Another Botched Police Raidby Doug Mataconis
Via Radley Balko comes news of yet another
botched police raid isolated incident:
Law-enforcement officers raided the wrong house and forced a 77-year-old La Plata County woman on oxygen to the ground last week in search of methamphetamine.
The raid occurred about 11 a.m. June 8, as Virginia Herrick was settling in to watch “The Price is Right.” She heard a rustling outside her mobile home in Durango West I and looked out to see several men with gas masks and bulletproof vests, she said.
Herrick went to the back door to have a look.
“I thought there was a gas leak or something,” she said.
But before reaching the door, La Plata County Sheriff’s deputies shouted “search warrant, search warrant” and barged in with guns drawn, she said. They ordered Herrick to the ground and began searching the home.
“They didn’t give me a chance to ask for a search warrant or see a search warrant or anything,” she said in a phone interview Thursday. “I’m not about to argue with those big old guys, especially when they’ve got guns and those big old sledgehammers.”
La Plata County Sheriff Duke Schirard and Southwest Drug Task Force Director Lt. Rick Brown confirmed Herrick’s story.
Some deputies stayed with Herrick as others searched the house. They entered every bedroom and overturned a mattress in her son’s room.
Deputies asked Herrick if she knew a certain man, and she said no. Then they asked what address they were at, and she told them 74 Hidden Lane.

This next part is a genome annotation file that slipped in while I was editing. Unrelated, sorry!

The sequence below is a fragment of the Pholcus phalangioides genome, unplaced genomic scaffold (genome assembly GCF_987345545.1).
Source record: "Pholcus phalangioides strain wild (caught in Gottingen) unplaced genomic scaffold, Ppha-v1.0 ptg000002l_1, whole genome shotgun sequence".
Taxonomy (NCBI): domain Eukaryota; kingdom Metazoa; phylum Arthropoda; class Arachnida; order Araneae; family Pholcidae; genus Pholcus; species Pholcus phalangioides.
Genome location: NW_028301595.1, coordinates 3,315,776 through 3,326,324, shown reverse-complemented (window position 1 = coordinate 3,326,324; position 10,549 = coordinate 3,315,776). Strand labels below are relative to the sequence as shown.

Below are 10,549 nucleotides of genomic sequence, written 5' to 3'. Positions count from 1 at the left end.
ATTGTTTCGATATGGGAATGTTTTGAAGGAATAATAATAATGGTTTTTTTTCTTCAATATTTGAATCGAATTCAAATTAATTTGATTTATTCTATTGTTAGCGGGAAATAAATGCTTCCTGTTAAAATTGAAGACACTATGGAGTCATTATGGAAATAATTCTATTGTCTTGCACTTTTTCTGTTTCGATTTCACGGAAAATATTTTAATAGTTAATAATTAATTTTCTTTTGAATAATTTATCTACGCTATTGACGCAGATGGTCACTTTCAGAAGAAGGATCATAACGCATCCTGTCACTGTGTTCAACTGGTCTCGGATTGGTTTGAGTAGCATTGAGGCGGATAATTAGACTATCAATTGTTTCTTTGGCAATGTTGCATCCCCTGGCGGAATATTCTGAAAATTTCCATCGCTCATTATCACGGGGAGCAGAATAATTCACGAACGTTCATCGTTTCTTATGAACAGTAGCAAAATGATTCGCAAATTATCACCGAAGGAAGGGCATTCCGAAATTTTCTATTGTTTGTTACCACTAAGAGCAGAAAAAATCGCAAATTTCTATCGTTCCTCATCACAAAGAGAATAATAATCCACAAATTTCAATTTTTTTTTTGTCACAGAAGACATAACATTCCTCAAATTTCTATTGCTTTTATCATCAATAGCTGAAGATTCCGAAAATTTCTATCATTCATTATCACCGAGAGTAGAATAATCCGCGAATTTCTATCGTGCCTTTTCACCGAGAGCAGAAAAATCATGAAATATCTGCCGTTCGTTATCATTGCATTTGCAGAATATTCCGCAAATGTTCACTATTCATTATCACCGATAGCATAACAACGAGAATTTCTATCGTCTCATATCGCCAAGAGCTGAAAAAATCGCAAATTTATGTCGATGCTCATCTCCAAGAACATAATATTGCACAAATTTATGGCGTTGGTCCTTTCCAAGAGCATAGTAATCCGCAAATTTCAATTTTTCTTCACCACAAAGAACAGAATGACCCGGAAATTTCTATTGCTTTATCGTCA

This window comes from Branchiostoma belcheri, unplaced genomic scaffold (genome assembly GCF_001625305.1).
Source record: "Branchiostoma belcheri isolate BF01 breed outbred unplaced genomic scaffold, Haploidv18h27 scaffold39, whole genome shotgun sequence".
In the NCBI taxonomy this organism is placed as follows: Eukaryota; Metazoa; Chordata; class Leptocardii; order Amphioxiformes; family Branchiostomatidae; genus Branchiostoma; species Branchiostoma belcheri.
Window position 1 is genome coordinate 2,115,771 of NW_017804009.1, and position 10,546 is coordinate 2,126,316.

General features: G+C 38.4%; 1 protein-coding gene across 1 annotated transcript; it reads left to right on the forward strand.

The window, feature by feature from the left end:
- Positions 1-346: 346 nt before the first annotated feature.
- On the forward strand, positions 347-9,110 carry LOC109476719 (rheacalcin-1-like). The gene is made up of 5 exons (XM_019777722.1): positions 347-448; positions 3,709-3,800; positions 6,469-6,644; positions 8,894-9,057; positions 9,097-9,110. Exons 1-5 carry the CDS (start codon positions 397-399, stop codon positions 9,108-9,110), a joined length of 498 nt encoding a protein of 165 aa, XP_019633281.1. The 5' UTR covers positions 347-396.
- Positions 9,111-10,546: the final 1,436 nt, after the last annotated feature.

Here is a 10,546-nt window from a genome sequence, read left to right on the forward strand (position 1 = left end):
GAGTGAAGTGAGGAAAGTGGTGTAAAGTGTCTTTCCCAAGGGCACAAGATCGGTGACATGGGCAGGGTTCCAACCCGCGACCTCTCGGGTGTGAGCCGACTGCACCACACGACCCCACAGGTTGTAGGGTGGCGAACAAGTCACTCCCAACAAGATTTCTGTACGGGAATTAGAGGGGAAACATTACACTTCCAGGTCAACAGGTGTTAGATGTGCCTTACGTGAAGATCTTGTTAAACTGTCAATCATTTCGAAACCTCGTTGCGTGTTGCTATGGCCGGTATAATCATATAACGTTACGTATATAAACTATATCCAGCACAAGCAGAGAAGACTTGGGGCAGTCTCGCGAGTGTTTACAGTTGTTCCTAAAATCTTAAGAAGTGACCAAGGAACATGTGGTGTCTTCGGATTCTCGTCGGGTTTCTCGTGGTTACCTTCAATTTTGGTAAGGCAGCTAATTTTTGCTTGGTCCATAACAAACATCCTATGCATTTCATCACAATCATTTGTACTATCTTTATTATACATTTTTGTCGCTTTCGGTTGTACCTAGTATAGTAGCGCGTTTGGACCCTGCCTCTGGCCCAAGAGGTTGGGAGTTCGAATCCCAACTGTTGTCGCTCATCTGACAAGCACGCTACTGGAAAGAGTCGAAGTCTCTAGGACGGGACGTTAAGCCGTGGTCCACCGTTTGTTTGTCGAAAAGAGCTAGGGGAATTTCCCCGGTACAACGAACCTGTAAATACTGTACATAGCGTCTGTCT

Deputies intended to raid 82 Hidden Lane – the house next door.
While Herrick was on the ground, deputies began placing handcuffs on her. They cuffed one wrist and were preparing to cuff the other.
In other words, they knew, or should’ve known that they were at the wrong house:
Herrick’s son, David Herrick, said investigators surveilled the neighbor’s house before the raid, and it was extremely unprofessional to enter the wrong house.
“There is a big difference between 74 and 82,” he said, referring to the house numbers.
What’s more, Herrick doesn’t understand why his 77-year-old mother was handcuffed.
“Why they thought it was necessary to handcuff her and put her on the floor I don’t know,” he said. “And then they had to ask her what the address was.”
Brown said it is common practice to make all occupants lie on the ground handcuffed in case gunfire erupts.
“It’s just safe for everybody if they’re controlled on the ground,” he said.
David Herrick said he has contacted lawyers about a possible lawsuit.
“It’s pretty upsetting that they do that to a 77-year-old,” he said. “A little common sense, I think, would have helped out on the problem a lot.”
Virginia Herrick said she is glad her meth-dealing neighbors are gone, but also said: “I’m still angry at the whole situation. For them to raid the wrong trailer was not very smart.”
Because, of course, she just looks like a drug runner